November 2000

A global professional credential-by whatever name-is no quick fix

In late September, the AICPA released an outline extolling the value of its proposed global professional credential and supporting a resolution on the subject. The outline presented the logic behind the proposed global credential: namely, that the past several decades (especially the most recent one) have stretched the CPA brand to its limits. As a result, the only way the profession can reclaim its relevance and vitality is to invent a new brand-a new identity- that can expand its place in the market: specifically, a "global professional credential" distinct from the CPA but encompassing much of the same body of knowledge and scope of practice.

The AICPA's attempt to reinvent the CPA brand is not surprising. What does surprise me-even fascinate me-is the amount of attention the concept continues to receive from our professional community. It is so remote from the day-to-day issues CPAs now face (for example, the SEC's proposed rulemaking on auditor independence, the shrinking numbers of new people at every level of practice, laws that are out of sync with the times) that expending significant resources on developing a new brand seems to be a search for an easy fix to difficult core issues.

The central argument for the global credential is that the profession represented by the CPA brand has reached the limits of its identity, much as Toyota needed to invent the Lexus brand in order to redefine itself and compete in the high-end market. But the CPA brand has always been flexible. Specifically, during the last 15 years it has stretched enormously to encompass consulting services in ways that many could not have imagined.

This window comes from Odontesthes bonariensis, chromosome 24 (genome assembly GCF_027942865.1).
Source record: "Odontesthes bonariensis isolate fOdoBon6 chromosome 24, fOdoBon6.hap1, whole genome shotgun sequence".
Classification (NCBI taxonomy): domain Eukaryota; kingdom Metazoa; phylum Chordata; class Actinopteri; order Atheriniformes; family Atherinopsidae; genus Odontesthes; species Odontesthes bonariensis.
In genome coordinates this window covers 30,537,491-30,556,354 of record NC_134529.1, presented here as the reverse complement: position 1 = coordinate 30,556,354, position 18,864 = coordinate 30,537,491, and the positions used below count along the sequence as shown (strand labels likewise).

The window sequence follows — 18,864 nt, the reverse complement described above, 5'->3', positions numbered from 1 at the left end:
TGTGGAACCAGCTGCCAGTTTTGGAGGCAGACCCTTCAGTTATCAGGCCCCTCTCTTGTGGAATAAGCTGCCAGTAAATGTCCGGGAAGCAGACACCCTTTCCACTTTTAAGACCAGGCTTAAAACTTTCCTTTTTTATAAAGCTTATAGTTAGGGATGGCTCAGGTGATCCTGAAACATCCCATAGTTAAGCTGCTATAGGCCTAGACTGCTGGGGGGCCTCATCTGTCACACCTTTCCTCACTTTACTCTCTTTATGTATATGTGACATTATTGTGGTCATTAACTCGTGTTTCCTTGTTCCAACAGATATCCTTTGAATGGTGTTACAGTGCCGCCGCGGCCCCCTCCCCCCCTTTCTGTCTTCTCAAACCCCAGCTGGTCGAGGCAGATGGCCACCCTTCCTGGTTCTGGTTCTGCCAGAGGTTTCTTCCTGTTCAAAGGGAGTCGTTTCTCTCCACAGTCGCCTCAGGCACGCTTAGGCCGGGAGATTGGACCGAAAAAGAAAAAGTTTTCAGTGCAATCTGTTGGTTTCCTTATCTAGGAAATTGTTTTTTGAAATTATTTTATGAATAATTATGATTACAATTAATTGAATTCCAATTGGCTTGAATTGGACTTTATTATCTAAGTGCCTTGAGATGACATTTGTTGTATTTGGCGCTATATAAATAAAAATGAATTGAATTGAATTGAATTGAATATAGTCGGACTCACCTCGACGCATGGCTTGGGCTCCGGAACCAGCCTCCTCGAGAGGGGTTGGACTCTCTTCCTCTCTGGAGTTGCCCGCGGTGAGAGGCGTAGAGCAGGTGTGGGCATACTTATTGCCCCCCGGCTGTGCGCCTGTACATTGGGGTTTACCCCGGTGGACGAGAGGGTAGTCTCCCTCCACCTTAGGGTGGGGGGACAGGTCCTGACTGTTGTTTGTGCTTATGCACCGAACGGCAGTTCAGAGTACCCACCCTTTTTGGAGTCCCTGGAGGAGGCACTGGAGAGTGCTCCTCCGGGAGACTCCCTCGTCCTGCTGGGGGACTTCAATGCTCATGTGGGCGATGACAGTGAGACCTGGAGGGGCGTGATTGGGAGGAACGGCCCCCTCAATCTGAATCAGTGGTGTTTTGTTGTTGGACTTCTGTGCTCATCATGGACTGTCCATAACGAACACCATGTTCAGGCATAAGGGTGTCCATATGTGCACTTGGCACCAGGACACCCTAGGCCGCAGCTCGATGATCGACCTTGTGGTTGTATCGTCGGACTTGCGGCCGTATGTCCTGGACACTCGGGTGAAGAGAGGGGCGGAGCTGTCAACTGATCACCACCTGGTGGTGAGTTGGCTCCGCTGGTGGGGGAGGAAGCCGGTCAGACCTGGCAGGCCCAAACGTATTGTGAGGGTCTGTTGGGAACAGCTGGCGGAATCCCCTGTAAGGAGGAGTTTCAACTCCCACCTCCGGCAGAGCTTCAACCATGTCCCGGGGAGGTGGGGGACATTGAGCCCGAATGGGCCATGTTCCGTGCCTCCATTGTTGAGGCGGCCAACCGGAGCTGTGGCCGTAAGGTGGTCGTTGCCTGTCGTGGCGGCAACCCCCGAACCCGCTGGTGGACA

The appeal of the global credential (referred to first as XYZ and recently as Cognitor) lies in the belief that the grass is greener on the other side of the fence. Some accountants long for unregulated turf where the professional is defined solely by the market and governing jurisdictions have no role. Many others chose this profession for its relatively low risk in both good and bad times and understand that, although dot-coms and investment banks seem to offer astronomical potential for wealth, those enterprises have always been high-risk and are not respected by the public the way the CPA profession is.

The AICPA Council, at its October 32-24 meeting, approved a more moderate version of the resolution issued in September. The resolution as approved calls for further study of the concept, including a detailed business plan and an analysis of how the global credential would impact various aspects of the profession. I applaud Council for its wisdom, especially in requiring a business plan, something that would have been a good idea at the beginning rather than in the middle of the proposal process.

I don't know exactly how a global credential would impact the accounting profession. Such a credential, by any name, is itself neither good nor bad and cannot single-handedly change what the CPA represents. Nor does it address deeper problems-

  • fewer new people entering the profession;
  • outdated state statutes;
  • challenges to GAAP and the periodic reporting model; and
  • new regulations for auditor independence.

    The essence of the CPA brand is integrity. The CPA can make sense of an ocean of numbers, determine what is valid and what is not in a given situation, and communicate the results in a meaningful way. I have no doubt that the CPA brand will endure, reinventing and redefining itself-as the best brand names always do.

    Louis Grumet
    Executive Director, NYSSCPA
    Publisher, The CPA Journal

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